1.3 Place name evidence
The spread of Gaelic across Scotland is demonstrated by the place names left behind by Gaelic-speakers. In some cases the Gaels adapted names created earlier by Pictish, Cumbric, Norse, or even English speakers, but in many instances they created their own nomenclature anew (some of which became modified in turn by other linguistic groups).
A classic Gaelic naming element is baile7, a place of permanent settlement as small as a farm but as large as a village or town, usually anglicized as bal-, balla- or occasionally bella-. The distribution of baile names demonstrates the historic spread of the Gaelic-speaking population across Scotland, with a large number in Aberdeenshire, Angus and Fife, and examples found, for example, in Kirkcudbrightshire (Balcary, Balmaclellan, Balmingan), Dumfriesshire (Ballaggan, Baltersan), Selkirkshire (Balnakiel) and East Lothian (Balgone, Ballencrieff).
Another naming element is achadh8 (often shortened to acha- or ach-), originally a ‘field’ but which became applied to settlements. The only parts of Scotland where these are rare are the far south-east, possibly because the Gaels who settled there did not work the land to any great degree, and the Western Isles, owing to the influence of Norse terminology there. In the south and east of the country, the anglicised form is usually auch-; examples include Auchinbo and Auchintoul (Aberdeenshire), Auchendinny and Auchendoon in Midlothian, and Auchabrick and Auchenree in Wigtownshire. Examples in the Highlands include Achachork and Achnacloich (Skye), Achanalt and Achnashellach (Ross-shire) and Achavanich (Caithness).
While the oldest names can sometimes pose problems of interpretation, the later (generally Highland) names are mostly transparent. For example, Achachork is Achadh a’ Choirce (the field of the oats), Achnacloich is Achadh na Cloiche (the field of the stone), Achanalt is Achadh nan Allt (the field of the burns) and Achnashellach is Achadh nan Seileach (the field of the willows).
Other Gaelic place name elements which have a wide distribution in Scotland include kil- (Gaelic cill ‘church, churchyard’), tully or tilly- (Gaelic tulach, ‘hillock, knoll’) and knock (Gaelic cnoc, ‘hill’).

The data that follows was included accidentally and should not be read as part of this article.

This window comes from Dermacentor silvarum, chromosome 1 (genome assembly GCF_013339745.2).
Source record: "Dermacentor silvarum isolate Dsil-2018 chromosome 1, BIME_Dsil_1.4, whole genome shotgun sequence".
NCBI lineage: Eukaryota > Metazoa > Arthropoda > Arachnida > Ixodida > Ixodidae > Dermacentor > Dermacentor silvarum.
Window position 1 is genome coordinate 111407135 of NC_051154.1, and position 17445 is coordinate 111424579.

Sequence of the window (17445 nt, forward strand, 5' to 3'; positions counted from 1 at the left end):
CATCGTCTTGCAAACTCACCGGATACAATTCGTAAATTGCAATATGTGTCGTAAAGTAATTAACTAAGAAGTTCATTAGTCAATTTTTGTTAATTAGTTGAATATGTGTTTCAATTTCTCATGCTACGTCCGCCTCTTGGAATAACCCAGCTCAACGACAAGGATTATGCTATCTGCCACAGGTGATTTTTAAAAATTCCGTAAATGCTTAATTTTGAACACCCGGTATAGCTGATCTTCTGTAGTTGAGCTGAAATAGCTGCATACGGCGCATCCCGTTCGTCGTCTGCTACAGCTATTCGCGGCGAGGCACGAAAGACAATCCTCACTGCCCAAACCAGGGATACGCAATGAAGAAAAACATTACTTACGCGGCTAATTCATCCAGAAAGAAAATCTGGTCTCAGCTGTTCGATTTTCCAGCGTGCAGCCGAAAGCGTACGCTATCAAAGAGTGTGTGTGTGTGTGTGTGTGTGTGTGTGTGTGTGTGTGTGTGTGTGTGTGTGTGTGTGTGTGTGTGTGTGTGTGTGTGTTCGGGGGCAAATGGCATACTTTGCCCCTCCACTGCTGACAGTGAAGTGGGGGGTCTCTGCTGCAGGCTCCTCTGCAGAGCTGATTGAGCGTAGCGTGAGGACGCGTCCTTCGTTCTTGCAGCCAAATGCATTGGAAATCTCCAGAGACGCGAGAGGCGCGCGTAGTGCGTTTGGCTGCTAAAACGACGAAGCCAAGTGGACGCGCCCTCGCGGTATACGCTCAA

Examples of the first are Kilmarnock, Kilbirnie and Kilpatrick (Ayrshire), Kilbride (several, including Lanarkshire and Argyll), Kilallan (Renfrewshire), Kilfeddar (Wigtownshire), Kilbucho (Peeblesshire), Kilconquhar (Fife) and Kildrummy (Aberdeenshire).
Tulach examples include Tillydrine, Tillyfourie and Tillytarmont (Aberdeenshire) and Tullybelton, Tullyfergus and Tullymurdoch (Perthshire).
Knock is found in Big Knock (Peeblesshire), East and West Knock (Angus) and many places simply called Knock or The Knock.
In the Gàidhealtachd, the Ordnance Survey collected not anglicised versions of Gaelic originals as in the examples above, but thousands of pure Gaelic names, some of them going back to the earliest days of Dál Riata, but others much more modern. A great number of these are morphologically complex and pose a map-reading challenge to many Scots today, but they also provide a fantastically rich thread within the nation’s cultural tapestry.
Take, for example, Meall a’ Choire Chreagaich (the lump-shaped hill of the craggy corrie), Cnoc Alltan Iain Duinn (the hill of the small burn of brown-haired John), Allt Cnoc Àirigh an t-Seilich Bhig (the burn of the hill of the shieling of the small willow), and Rubha Camas nam Meanbh-chuileag (the headland of the bay of the midges).
Use the audio links below to listen to the pronunciations of these names:
If you are interested in hearing the correct pronunciation of the names of the Munros – Scotland’s mountains over 3,000 ft – click.
Use the map below to explore the Gaelic and anglicised versions of the names of some well-known cities and towns in Scotland. Click on each place name to see its origin and hear its Gaelic pronunciation.